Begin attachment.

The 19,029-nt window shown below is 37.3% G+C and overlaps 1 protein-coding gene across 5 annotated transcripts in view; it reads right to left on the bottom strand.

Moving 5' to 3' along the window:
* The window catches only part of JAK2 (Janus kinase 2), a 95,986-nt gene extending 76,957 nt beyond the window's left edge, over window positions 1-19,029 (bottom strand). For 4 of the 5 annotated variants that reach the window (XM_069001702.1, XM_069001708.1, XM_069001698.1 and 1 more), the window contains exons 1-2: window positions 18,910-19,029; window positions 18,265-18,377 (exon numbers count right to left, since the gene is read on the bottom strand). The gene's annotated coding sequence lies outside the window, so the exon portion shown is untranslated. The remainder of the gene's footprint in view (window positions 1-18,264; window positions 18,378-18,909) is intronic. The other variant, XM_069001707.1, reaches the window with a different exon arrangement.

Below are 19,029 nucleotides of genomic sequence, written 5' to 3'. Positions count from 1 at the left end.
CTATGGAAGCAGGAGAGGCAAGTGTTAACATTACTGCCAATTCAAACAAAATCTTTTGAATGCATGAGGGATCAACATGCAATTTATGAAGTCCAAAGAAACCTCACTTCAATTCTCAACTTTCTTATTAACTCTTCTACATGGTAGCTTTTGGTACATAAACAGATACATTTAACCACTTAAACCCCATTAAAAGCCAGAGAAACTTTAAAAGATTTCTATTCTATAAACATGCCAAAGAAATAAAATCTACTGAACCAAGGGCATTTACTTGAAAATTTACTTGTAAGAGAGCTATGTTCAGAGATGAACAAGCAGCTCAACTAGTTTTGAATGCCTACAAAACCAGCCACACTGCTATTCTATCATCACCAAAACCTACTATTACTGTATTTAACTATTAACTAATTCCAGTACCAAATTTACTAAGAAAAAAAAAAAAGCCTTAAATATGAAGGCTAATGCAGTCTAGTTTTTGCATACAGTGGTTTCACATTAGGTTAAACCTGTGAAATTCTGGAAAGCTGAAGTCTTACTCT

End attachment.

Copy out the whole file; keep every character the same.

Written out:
The 19,029-nt window shown below is 37.3% G+C and overlaps 1 protein-coding gene across 5 annotated transcripts in view; it reads right to left on the bottom strand.

Moving 5' to 3' along the window:
* The window catches only part of JAK2 (Janus kinase 2), a 95,986-nt gene extending 76,957 nt beyond the window's left edge, over window positions 1-19,029 (bottom strand). For 4 of the 5 annotated variants that reach the window (XM_069001702.1, XM_069001708.1, XM_069001698.1 and 1 more), the window contains exons 1-2: window positions 18,910-19,029; window positions 18,265-18,377 (exon numbers count right to left, since the gene is read on the bottom strand). The gene's annotated coding sequence lies outside the window, so the exon portion shown is untranslated. The remainder of the gene's footprint in view (window positions 1-18,264; window positions 18,378-18,909) is intronic. The other variant, XM_069001707.1, reaches the window with a different exon arrangement.

Below are 19,029 nucleotides of genomic sequence, written 5' to 3'. Positions count from 1 at the left end.
CTATGGAAGCAGGAGAGGCAAGTGTTAACATTACTGCCAATTCAAACAAAATCTTTTGAATGCATGAGGGATCAACATGCAATTTATGAAGTCCAAAGAAACCTCACTTCAATTCTCAACTTTCTTATTAACTCTTCTACATGGTAGCTTTTGGTACATAAACAGATACATTTAACCACTTAAACCCCATTAAAAGCCAGAGAAACTTTAAAAGATTTCTATTCTATAAACATGCCAAAGAAATAAAATCTACTGAACCAAGGGCATTTACTTGAAAATTTACTTGTAAGAGAGCTATGTTCAGAGATGAACAAGCAGCTCAACTAGTTTTGAATGCCTACAAAACCAGCCACACTGCTATTCTATCATCACCAAAACCTACTATTACTGTATTTAACTATTAACTAATTCCAGTACCAAATTTACTAAGAAAAAAAAAAAAGCCTTAAATATGAAGGCTAATGCAGTCTAGTTTTTGCATACAGTGGTTTCACATTAGGTTAAACCTGTGAAATTCTGGAAAGCTGAAGTCTTACTCT